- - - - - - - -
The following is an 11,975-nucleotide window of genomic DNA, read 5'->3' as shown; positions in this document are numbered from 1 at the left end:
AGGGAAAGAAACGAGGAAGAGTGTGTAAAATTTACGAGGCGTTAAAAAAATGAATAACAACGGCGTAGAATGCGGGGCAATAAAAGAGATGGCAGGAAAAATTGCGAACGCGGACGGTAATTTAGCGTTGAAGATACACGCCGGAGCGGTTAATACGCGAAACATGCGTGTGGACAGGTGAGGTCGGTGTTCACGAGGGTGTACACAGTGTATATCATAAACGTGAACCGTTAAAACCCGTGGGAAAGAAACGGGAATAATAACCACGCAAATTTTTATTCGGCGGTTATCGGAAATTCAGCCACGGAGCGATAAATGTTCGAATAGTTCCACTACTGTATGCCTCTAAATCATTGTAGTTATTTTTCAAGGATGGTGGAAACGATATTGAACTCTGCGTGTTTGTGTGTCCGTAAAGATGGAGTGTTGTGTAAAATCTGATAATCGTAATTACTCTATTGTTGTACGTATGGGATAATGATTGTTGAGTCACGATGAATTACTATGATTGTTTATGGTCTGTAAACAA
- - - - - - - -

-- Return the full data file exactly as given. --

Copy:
The following is an 11,975-nucleotide window of genomic DNA, read 5'->3' as shown; positions in this document are numbered from 1 at the left end:
AGGGAAAGAAACGAGGAAGAGTGTGTAAAATTTACGAGGCGTTAAAAAAATGAATAACAACGGCGTAGAATGCGGGGCAATAAAAGAGATGGCAGGAAAAATTGCGAACGCGGACGGTAATTTAGCGTTGAAGATACACGCCGGAGCGGTTAATACGCGAAACATGCGTGTGGACAGGTGAGGTCGGTGTTCACGAGGGTGTACACAGTGTATATCATAAACGTGAACCGTTAAAACCCGTGGGAAAGAAACGGGAATAATAACCACGCAAATTTTTATTCGGCGGTTATCGGAAATTCAGCCACGGAGCGATAAATGTTCGAATAGTTCCACTACTGTATGCCTCTAAATCATTGTAGTTATTTTTCAAGGATGGTGGAAACGATATTGAACTCTGCGTGTTTGTGTGTCCGTAAAGATGGAGTGTTGTGTAAAATCTGATAATCGTAATTACTCTATTGTTGTACGTATGGGATAATGATTGTTGAGTCACGATGAATTACTATGATTGTTTATGGTCTGTAAACAA